Philadelphia released John Bowker so that he could sign a deal to play in Japan, putting an end to (or at least putting on hold) a big-league career that just never really got going.
Bowker was the Giants’ third-round pick in 2004 and always put up strong numbers in the minors, hitting .307 with an .886 OPS in 139 games at Double-A and .314 with a .922 OPS in 311 games at Triple-A.
His only real extended chance in the majors came in 2008 and he fared decently for a 24-year-old rookie, hitting .255 with a .708 OPS in 111 games, but since then Bowker has totaled just 272 plate appearances in the majors while hitting .202. He probably deserved more of an opportunity at some point, but Bowker will likely make more money in Japan than he would have as a role player in America anyway.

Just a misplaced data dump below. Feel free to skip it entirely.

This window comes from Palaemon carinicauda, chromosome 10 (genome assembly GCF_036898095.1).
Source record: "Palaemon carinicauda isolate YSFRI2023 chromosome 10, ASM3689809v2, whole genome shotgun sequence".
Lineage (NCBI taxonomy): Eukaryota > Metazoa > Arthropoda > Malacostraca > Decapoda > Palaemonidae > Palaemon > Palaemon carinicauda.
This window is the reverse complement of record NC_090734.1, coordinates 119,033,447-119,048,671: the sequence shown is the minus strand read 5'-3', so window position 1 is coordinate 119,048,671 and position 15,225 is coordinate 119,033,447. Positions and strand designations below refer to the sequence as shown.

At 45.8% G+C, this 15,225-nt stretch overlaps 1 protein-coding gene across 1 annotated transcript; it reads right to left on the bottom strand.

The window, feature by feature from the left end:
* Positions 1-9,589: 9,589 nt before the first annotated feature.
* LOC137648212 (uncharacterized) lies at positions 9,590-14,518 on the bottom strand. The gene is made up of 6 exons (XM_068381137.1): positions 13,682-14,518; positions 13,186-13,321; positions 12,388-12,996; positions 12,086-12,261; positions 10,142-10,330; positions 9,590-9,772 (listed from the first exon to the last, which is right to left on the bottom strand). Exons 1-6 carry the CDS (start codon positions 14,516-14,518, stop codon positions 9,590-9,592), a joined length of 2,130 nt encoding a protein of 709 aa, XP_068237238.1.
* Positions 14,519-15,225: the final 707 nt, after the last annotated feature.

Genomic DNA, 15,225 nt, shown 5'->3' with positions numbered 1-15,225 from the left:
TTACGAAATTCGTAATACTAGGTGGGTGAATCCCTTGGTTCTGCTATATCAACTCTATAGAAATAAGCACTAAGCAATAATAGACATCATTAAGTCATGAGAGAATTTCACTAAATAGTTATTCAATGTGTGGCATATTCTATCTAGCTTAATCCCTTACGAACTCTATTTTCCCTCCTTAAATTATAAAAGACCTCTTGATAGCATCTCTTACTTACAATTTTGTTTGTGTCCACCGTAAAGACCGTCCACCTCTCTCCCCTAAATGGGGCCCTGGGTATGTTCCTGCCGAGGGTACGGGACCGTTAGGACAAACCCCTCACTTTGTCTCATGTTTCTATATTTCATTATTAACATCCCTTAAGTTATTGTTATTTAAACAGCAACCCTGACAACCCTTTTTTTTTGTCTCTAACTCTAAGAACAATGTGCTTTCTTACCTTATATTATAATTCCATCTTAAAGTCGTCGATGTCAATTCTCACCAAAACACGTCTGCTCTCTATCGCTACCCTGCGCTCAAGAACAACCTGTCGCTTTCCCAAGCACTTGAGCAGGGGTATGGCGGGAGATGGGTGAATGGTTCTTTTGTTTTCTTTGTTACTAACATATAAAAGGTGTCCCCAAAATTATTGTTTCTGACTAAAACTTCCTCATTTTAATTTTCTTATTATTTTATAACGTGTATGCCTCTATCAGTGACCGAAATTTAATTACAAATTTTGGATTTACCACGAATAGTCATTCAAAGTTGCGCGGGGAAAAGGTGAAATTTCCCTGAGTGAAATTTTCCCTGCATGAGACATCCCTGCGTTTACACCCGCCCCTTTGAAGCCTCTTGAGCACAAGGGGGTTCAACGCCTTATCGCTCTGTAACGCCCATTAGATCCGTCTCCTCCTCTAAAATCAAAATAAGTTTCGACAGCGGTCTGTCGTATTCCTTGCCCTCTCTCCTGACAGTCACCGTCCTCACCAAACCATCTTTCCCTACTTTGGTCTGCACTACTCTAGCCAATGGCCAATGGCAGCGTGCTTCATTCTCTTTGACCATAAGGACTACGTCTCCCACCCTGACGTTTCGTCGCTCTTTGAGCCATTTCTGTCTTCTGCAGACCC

A number of teams are making calls about Dodgers outfielder Joc Pederson these days, as is the general nature of the offseason. Per Jason Kinander of FanSided, there have been some preliminary trade discussions between the Dodgers and the White Sox, though a formal deal doesn’t appear imminent and any potential competition from other clubs is still unknown.
Pederson, 26, has enjoyed quite a run with the Dodgers over the last five years. A perennial 25-home run hitter (when healthy), he slashed .248/.321/.522 with 56 RBI, an .843 OPS, and 2.7 fWAR through 443 plate appearances during the 2018 regular season. Following the Dodgers’ unsuccessful postseason campaign, Pederson agreed to a one-year, $5 million contract in advance of the arbitration deadline, and is currently slated to remain under team control through the 2020 season.
Despite his relative affordability and clear value to the club, shedding Pederson from their roster would allow the Dodgers to pursue the kind of right-handed hitters they need to balance out their 2019 lineup. It’s not certain what the White Sox are prepared to give up, but Kinander mentions right-hander Carson Fulmer, lefty reliever Aaron Bummer, and recent draft pick/third baseman Bryce Bush as a few possibilities.